Tag Archives: baby

Sometimes You Get the Opposite of What You Expect

I love my children.

I love playing, reading, and snuggling with them.

But you know what else I really love?  Naptime.

These moments allow me to rest and recharge for more playing, reading, and snuggling.

Matthew chose not to nap today.  It could be his teeth that are bothering him, or perhaps the ever-present reflux, but he absolutely refused to succumb to a good afternoon nap.

Fearing the worst–a crabby, clingy baby–I somewhat begrudgingly retrieved him from his bed. I was rewarded with hugs and smooches and we ended up having a wonderful time together.

He was calm and happy, interactive and pleasant.

Obviously, he and I don’t have as much time alone together as I had with Katie when she was small.  But this afternoon it was just the two of us.

It was one of those small moments that I speak about so often…and though I am still a huge fan of naps, I have to admit that having him all to myself wasn’t so bad.

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It Might Be Time To Let Her Grow Up…Just a Tiny Bit

If I could freeze time and forever keep my kids little, I wouldn’t even hesitate to do so.

I love the squishiness of their little bodies and the wonder that they see in everything.  I love holding them and feeling the way that they just melt into me.  I even love the way that they are still dependent upon me for so many things.

I won’t even pretend that I’m one of those moms who eagerly awaits the first day of school, sleep away camp, proms, graduations, and weddings.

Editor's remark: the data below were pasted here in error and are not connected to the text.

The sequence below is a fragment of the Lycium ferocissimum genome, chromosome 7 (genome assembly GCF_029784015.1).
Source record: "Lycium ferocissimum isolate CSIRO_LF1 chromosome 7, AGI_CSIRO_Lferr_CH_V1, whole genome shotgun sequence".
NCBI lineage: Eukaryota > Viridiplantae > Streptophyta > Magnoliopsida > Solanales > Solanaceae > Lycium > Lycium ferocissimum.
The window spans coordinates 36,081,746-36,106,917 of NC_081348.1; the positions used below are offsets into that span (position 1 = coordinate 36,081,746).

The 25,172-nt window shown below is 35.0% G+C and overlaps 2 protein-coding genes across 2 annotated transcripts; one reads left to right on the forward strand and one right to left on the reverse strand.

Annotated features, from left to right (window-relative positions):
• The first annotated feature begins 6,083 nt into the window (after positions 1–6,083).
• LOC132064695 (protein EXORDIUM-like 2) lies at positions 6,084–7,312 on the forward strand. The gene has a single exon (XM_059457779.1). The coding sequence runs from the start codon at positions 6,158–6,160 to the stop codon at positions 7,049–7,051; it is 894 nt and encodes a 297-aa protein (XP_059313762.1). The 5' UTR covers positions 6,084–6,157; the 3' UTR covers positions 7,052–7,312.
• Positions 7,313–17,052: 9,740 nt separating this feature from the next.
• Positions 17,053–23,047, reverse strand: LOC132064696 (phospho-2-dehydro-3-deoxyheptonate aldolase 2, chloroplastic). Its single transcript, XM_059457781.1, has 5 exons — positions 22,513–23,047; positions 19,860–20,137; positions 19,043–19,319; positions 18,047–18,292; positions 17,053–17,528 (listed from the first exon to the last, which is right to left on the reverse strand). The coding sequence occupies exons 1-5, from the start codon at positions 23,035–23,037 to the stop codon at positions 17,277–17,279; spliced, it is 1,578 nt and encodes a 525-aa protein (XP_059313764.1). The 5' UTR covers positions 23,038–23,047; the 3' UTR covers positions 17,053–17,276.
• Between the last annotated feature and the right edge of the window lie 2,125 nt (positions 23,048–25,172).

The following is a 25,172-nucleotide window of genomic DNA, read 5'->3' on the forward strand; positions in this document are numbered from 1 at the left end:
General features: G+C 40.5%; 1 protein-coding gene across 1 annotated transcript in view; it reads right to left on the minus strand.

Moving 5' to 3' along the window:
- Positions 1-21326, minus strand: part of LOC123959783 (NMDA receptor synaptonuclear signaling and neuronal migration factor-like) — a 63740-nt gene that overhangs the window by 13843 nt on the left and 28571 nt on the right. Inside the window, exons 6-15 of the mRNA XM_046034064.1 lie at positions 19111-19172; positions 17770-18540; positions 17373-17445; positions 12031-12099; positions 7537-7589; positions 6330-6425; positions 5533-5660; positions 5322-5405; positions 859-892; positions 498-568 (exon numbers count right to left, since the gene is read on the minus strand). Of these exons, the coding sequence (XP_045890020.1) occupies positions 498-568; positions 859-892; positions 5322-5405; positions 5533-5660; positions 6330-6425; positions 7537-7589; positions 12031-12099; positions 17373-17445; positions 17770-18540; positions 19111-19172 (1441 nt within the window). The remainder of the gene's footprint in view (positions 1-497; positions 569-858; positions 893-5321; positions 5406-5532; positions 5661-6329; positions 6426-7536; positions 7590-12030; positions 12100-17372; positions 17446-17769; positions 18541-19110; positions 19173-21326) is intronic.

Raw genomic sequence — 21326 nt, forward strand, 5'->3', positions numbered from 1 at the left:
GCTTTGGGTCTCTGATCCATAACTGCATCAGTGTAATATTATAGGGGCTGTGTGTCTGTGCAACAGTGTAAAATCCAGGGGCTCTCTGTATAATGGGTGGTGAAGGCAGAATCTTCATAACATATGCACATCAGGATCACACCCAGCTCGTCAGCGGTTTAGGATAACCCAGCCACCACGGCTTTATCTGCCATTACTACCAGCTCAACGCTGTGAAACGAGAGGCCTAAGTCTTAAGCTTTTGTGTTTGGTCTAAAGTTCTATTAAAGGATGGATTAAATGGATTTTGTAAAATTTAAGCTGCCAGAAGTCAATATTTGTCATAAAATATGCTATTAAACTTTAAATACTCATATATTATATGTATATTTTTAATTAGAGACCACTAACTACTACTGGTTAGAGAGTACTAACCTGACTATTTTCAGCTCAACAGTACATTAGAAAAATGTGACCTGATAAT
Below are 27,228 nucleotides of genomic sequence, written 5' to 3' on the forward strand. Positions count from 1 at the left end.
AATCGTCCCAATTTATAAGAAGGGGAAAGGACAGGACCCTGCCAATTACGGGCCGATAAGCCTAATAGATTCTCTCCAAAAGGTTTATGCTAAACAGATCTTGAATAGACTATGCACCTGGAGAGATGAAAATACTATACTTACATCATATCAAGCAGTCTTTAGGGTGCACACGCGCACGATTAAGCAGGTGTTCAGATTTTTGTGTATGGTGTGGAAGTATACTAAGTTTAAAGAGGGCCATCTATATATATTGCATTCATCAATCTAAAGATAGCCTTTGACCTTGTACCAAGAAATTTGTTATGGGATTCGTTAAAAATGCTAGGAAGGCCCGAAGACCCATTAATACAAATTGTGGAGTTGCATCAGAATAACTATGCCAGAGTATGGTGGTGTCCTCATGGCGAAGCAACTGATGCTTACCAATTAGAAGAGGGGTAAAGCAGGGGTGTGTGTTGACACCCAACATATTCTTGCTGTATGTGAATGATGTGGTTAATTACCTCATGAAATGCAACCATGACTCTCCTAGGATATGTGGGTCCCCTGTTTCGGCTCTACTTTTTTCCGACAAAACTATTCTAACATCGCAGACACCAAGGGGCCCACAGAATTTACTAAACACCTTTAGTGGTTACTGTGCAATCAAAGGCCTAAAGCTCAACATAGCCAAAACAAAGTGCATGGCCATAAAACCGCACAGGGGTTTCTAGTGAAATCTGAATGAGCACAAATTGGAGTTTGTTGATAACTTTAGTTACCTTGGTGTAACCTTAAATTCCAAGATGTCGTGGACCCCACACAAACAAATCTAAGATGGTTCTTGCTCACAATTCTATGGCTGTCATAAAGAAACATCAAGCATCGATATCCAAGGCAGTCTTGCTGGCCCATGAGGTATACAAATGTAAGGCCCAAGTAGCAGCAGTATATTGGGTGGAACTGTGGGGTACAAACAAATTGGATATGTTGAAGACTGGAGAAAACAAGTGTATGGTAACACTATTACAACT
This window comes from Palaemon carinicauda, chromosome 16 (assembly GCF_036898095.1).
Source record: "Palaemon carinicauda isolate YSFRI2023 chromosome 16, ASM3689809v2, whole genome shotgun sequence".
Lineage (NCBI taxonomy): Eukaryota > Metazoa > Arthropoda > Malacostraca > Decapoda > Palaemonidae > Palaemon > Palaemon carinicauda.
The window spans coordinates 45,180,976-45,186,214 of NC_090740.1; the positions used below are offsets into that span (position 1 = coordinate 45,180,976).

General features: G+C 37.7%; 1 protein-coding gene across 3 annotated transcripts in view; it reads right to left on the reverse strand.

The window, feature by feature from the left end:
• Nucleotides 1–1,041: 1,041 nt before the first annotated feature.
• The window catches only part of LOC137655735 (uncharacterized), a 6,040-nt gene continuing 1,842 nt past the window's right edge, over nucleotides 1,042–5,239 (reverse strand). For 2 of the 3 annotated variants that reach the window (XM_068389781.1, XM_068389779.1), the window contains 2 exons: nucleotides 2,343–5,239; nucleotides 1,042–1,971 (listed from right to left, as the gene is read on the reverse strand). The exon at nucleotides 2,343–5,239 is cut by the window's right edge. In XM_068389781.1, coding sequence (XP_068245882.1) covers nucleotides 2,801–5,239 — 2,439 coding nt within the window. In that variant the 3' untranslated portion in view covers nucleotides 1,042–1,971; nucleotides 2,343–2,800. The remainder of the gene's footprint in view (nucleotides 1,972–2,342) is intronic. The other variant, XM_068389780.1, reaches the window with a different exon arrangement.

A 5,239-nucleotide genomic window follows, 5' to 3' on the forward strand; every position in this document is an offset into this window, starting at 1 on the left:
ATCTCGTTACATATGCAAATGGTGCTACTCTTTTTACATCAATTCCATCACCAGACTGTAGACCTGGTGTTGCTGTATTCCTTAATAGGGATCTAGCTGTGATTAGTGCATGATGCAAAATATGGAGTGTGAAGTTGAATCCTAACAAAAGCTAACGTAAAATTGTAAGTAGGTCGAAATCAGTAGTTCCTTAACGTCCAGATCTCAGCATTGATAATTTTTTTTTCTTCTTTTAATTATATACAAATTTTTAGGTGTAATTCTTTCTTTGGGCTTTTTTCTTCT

I’m the mom who truly mourns the end of babyhood and toddlerhood and I’m often in complete denial that my children are getting older.

I’m starting to realize, however, that it might be time for me to fully acknowledge that Katie is a preschooler and as such, she is ready for some big girl stuff.  (Thank goodness for Craig’s calm demeanor and his encouragement to let them grow and change.)

This is a picture of Katie’s bed:

Katie's bed as it was when we brought her home from the hospital and as it still is.

Yep, our three-year old still sleeps in a crib (and yes, we still use a video monitor on her).

I’ve often joked that we were going to keep her in her crib until college. And while that’s clearly an exageration,  we did plan to keep her in her crib until Matthew was sleeping through the night, as we thought it would be easier to handle one nighttime challenge at a time.

Well, that day has come.  Matthew’s been consistently sleeping through the night for a few weeks now.

My list of worries for why making the switch from a crib to a toddler bed worries me is long.  Here are several of them:

  • Will she still nap?
  • How will we make sure she stays in her bed?
  • Will our great sleeper suddenly start waking in the night?
  • Will bedtime be stressful?
  • Will she wake us up at say, 5:00 am, by standing at the side of the bed and giving me a heart attack?

Although my worries are plentiful, I’m beginning to feel that the list of benefits to her being in her own big girl bed is growing longer.

And as much as I dread the switch, there’s also a tiny part of me that is eager to see her face as she realizes that she’s being given a bit more independence.

There will be tears…and they will all be mine.

If any of you have any tips on how to make the transition go smoothly, I eagerly welcome them.

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A Repeat Performance and Separation Anxiety

We have always gloated about loved the fact that Katie is a champion sleeper.  If there was an Olympic event for sleeping, she would take the gold.  She goes to bed at 7:30pm and doesn’t wake until 7am.  She also still naps from 1pm-3:30/4:00pm.  We are blessed.  {Please don’t hate us–Matthew is another story entirely.}

She used to lunge for her crib at bedtime and has always put herself to sleep.  For the first couple of years of her life, we lured her into her bed by making it the only place where she could have her pacifier.  When we took her pacifier away at 21 months, we replaced it with a little pillow, her first blanket, and some stuffed kitties, all of which we allow her to have only while in bed.  Things have been smooth sailing until about a month ago.